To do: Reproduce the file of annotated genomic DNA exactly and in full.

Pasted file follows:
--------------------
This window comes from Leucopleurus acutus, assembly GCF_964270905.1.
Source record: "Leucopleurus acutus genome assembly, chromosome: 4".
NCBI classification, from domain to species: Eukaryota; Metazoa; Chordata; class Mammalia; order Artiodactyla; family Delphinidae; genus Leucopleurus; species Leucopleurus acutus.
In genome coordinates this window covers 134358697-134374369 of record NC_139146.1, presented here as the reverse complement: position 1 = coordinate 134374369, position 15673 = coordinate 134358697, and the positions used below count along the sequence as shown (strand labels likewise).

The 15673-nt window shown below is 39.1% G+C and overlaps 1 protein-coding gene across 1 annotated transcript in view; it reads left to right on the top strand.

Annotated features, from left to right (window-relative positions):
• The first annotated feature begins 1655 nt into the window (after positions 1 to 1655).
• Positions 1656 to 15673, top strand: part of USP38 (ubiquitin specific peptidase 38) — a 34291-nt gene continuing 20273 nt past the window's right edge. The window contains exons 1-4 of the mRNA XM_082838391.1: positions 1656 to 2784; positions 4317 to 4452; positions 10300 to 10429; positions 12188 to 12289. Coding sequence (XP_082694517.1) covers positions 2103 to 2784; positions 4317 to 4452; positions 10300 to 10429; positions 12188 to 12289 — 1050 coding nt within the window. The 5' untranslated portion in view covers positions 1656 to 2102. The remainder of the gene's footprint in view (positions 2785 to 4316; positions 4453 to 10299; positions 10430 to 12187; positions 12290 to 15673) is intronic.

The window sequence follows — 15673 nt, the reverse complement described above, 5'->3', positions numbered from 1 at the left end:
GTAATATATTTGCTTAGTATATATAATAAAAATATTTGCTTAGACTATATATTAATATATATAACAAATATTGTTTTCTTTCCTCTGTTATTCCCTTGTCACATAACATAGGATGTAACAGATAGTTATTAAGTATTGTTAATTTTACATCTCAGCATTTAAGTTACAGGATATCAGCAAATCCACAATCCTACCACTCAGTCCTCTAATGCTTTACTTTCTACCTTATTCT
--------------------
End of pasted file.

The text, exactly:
This window comes from Leucopleurus acutus, assembly GCF_964270905.1.
Source record: "Leucopleurus acutus genome assembly, chromosome: 4".
NCBI classification, from domain to species: Eukaryota; Metazoa; Chordata; class Mammalia; order Artiodactyla; family Delphinidae; genus Leucopleurus; species Leucopleurus acutus.
In genome coordinates this window covers 134358697-134374369 of record NC_139146.1, presented here as the reverse complement: position 1 = coordinate 134374369, position 15673 = coordinate 134358697, and the positions used below count along the sequence as shown (strand labels likewise).

The 15673-nt window shown below is 39.1% G+C and overlaps 1 protein-coding gene across 1 annotated transcript in view; it reads left to right on the top strand.

Annotated features, from left to right (window-relative positions):
• The first annotated feature begins 1655 nt into the window (after positions 1 to 1655).
• Positions 1656 to 15673, top strand: part of USP38 (ubiquitin specific peptidase 38) — a 34291-nt gene continuing 20273 nt past the window's right edge. The window contains exons 1-4 of the mRNA XM_082838391.1: positions 1656 to 2784; positions 4317 to 4452; positions 10300 to 10429; positions 12188 to 12289. Coding sequence (XP_082694517.1) covers positions 2103 to 2784; positions 4317 to 4452; positions 10300 to 10429; positions 12188 to 12289 — 1050 coding nt within the window. The 5' untranslated portion in view covers positions 1656 to 2102. The remainder of the gene's footprint in view (positions 2785 to 4316; positions 4453 to 10299; positions 10430 to 12187; positions 12290 to 15673) is intronic.

The window sequence follows — 15673 nt, the reverse complement described above, 5'->3', positions numbered from 1 at the left end:
GTAATATATTTGCTTAGTATATATAATAAAAATATTTGCTTAGACTATATATTAATATATATAACAAATATTGTTTTCTTTCCTCTGTTATTCCCTTGTCACATAACATAGGATGTAACAGATAGTTATTAAGTATTGTTAATTTTACATCTCAGCATTTAAGTTACAGGATATCAGCAAATCCACAATCCTACCACTCAGTCCTCTAATGCTTTACTTTCTACCTTATTCT